SKYFALL differs from previous Bond films in that it devotes more time to character study than the spectacle-laden series ordinarily grants.  It’s not exactly an origin story, and thank goodness for that.  As a character Bond doesn’t need some complex history to explain why he’s chosen his line of work.  Nevertheless, it’s heartening that this installment adds a bit of dramatic substance to its typical arsenal of flashy stunts, worldly glamour, and sexy women.  Whether Craig continues to play the spy, SKYFALL brings some closure to his trilogy of films that deepens the character and his relationships with co-workers.  

With his flamboyant performance Bardem’s Silva makes for the most memorable villain in a long time for the Bond films.  His alternately attempts to seduce and taunt Bond with the promise of what they can do together outside the purview of government oversight because, after all, bad guys have more fun.  Bardem plays Silva as the cross of The Joker, Br’er Rabbit begging to be thrown into the briar patch, a tech nerd, and a dandy. He doesn’t just want to show up Bond and MI6.  He wants to be able to show off how superior he is to them.
Director Sam Mendes gets strong performances out of the supporting cast too. Dench’s M continues a respectful but cool relationship toward Bond that pays off in unexpectedly emotional ways.  As her potential replacement, Ralph Fiennes pleases as a political weasel working to see that her resignation is demanded.  Naomie Harris’s Eve adds the complicating dynamic of professional admiration for and attraction to Bond as they work together.  Bérénice Marlohe brings the requisite sizzle to her scenes with 007 while lending sadness to what the franchise would typically treat as a disposable role.

On a technical level, SKYFALL has to be one of the best looking Bonds.  The lighting flatters the stars, but cinematographer Roger Deakins reserves full eye-popping beauty for how he captures the locations, including Istanbul, London, Shanghai, and Macau. The set for the uninhabited island, a stand-in for Hashima Island, is a dazzling space that supports the bigger is better mentality of these films.  

SKYFALL proves that a long-standing series can deliver the expected fundamentals while keeping the new films fresh and unpredictable.  If the three Bonds with Craig point the direction for another fifty years of the spy, let’s hope it follows the evolutionary path this one lays.

Grade: B

Monday, November 19, 2012

Head Games

HEAD GAMES (Steve James, 2012)

In the documentary HEAD GAMES sports journalist Bob Costas says, “In most other sports the chance of injury is incidental.  In football the chance of injury and long term serious effects is fundamental, and no honest person can watch this sport and not acknowledge that.”  If Costas is right, there are a lot of dishonest or, at best, willfully ignorant sports fans and commentators.  Spend enough time watching football games or listening to sports talk radio and inevitably complaints of protective rules making the game too soft will surface.  Go to a sports bar on any fall Saturday or Sunday and at some point you’ll likely hear patrons, if not the announcers, bellowing about how an unnecessary roughness penalty is uncalled for or how a dazed player isn’t tough enough.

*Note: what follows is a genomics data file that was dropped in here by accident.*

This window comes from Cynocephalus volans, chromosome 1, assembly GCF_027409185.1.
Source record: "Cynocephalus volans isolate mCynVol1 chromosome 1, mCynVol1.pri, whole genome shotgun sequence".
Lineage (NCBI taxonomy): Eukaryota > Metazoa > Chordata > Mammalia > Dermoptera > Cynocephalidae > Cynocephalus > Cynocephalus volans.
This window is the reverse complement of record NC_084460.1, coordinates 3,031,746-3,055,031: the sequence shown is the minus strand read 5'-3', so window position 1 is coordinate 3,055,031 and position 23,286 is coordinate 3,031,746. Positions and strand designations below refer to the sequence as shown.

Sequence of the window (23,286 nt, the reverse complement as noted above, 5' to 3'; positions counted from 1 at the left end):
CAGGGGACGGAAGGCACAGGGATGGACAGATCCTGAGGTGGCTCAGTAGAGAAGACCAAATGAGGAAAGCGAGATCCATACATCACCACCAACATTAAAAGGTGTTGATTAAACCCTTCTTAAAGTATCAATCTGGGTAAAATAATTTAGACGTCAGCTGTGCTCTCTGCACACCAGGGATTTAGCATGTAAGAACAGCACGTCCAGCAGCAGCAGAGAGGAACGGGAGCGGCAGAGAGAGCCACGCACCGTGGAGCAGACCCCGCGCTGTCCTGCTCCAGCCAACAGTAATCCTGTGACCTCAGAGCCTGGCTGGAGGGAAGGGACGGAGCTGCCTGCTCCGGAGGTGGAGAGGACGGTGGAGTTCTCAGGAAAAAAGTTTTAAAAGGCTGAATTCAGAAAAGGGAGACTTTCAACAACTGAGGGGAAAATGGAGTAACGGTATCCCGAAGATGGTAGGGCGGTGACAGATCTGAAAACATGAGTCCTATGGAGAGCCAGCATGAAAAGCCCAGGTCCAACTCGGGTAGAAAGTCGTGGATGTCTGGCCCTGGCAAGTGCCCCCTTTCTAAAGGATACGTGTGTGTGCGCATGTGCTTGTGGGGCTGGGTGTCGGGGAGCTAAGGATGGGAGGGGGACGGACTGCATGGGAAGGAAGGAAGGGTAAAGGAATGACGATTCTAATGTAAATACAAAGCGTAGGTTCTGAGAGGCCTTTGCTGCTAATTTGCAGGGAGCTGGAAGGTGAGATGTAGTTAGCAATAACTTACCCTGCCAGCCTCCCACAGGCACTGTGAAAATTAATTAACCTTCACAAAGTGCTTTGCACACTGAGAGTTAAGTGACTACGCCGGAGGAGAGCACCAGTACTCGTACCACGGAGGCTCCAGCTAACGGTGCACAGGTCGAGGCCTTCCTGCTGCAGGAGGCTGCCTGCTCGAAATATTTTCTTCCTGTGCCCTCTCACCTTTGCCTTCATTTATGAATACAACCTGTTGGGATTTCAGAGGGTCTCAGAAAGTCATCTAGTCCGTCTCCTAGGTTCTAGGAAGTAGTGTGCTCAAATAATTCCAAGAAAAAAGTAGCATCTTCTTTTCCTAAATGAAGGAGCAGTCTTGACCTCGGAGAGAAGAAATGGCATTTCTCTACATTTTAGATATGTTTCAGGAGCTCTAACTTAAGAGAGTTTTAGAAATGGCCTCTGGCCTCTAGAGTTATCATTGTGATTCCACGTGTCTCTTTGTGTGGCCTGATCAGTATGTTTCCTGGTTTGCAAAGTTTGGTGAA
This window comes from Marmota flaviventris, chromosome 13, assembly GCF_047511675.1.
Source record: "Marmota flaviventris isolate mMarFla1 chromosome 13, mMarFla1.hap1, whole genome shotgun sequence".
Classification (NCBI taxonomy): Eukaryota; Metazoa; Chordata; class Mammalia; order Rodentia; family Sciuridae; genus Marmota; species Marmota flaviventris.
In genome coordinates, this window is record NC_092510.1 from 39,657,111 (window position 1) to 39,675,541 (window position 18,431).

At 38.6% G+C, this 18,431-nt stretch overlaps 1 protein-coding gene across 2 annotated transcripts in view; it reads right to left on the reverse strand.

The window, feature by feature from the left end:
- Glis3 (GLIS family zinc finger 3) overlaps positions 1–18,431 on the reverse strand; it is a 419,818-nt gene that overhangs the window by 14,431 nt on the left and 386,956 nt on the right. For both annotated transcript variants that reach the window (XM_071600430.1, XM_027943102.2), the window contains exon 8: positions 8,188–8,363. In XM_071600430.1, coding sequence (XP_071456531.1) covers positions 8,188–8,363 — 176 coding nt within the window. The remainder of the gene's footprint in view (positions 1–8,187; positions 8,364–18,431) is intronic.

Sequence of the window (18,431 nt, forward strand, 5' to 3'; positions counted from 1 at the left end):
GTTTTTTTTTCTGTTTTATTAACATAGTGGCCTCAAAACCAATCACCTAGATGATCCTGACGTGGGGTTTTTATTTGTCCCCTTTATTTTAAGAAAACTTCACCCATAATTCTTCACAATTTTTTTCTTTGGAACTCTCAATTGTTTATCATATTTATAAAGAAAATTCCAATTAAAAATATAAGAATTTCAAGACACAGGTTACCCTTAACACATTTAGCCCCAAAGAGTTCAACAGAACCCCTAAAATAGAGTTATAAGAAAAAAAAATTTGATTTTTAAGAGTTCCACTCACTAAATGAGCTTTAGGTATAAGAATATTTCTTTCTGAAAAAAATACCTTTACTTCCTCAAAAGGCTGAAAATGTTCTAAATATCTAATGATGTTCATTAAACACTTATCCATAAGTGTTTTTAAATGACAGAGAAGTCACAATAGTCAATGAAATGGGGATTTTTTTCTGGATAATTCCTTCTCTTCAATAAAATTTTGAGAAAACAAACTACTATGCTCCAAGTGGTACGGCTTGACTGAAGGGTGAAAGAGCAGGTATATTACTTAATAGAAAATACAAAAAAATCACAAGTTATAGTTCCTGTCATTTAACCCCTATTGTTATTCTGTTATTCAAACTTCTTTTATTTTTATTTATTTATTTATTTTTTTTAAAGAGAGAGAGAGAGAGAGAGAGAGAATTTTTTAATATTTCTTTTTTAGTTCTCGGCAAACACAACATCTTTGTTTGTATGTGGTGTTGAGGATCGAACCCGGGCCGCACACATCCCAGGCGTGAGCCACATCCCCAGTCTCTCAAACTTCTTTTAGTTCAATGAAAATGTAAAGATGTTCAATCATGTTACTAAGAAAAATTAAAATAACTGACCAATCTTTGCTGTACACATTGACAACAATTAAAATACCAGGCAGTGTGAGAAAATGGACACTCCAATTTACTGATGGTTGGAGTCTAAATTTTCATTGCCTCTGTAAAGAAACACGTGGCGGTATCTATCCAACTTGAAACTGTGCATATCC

Violence, especially in the highlight reel hits, is a significant part of football’s appeal, but after seeing HEAD GAMES, one wonders if the long term viability of the sport is threatened as consequences of such brutal repetitive contact become better understood.  It doesn’t seem out of the realm of possibility that years down the line enough debilitated former players or their families sue the professional league into oblivion or the pipeline of participants dries up because concerned parents refuse to allow their children to play.   

Director Steve James draws from Chris Nowinski’s book HEAD GAMES: FOOTBALL’S CONCUSSION CRISIS and The New York Times reporter Alan Schwarz’s investigative writings to examine the effects of brain trauma experienced in the normal course of playing football, hockey, and soccer.  (Boxing is touched upon in one heart-rending section but is largely absent from the conversation, probably because public awareness of that sport’s dangers are widely acknowledged.)  Nowinski, an All-Ivy defensive tackle at Harvard and former WWE wrestler, was motivated to learn more about concussions after an injury forced him to retire.  He and others have found that concussions are much more commonplace, even among youth and college players, and that former National Football League players are at significantly higher risk for chronic traumatic encephalopathy, which can lead to premature dementia and Alzheimer’s Disease.

HEAD GAMES is an important film for those who play and watch sports.  It explains what the symptoms of a concussion are, what happens in the brain during the trauma, and how to proceed if receiving the injury.  Education of players, coaches, and trainers won’t eliminate concussions, but it can help them to identify when someone should be pulled from competition for personal safety.

Still, all the information in the world won’t matter if a culture change in sports doesn’t occur.  Whether it’s internal motivation or pressure from coaches and fans, athletes often feel obligated to play through injuries and will not report them, especially if it means losing a spot on the field or having one’s toughness questioned.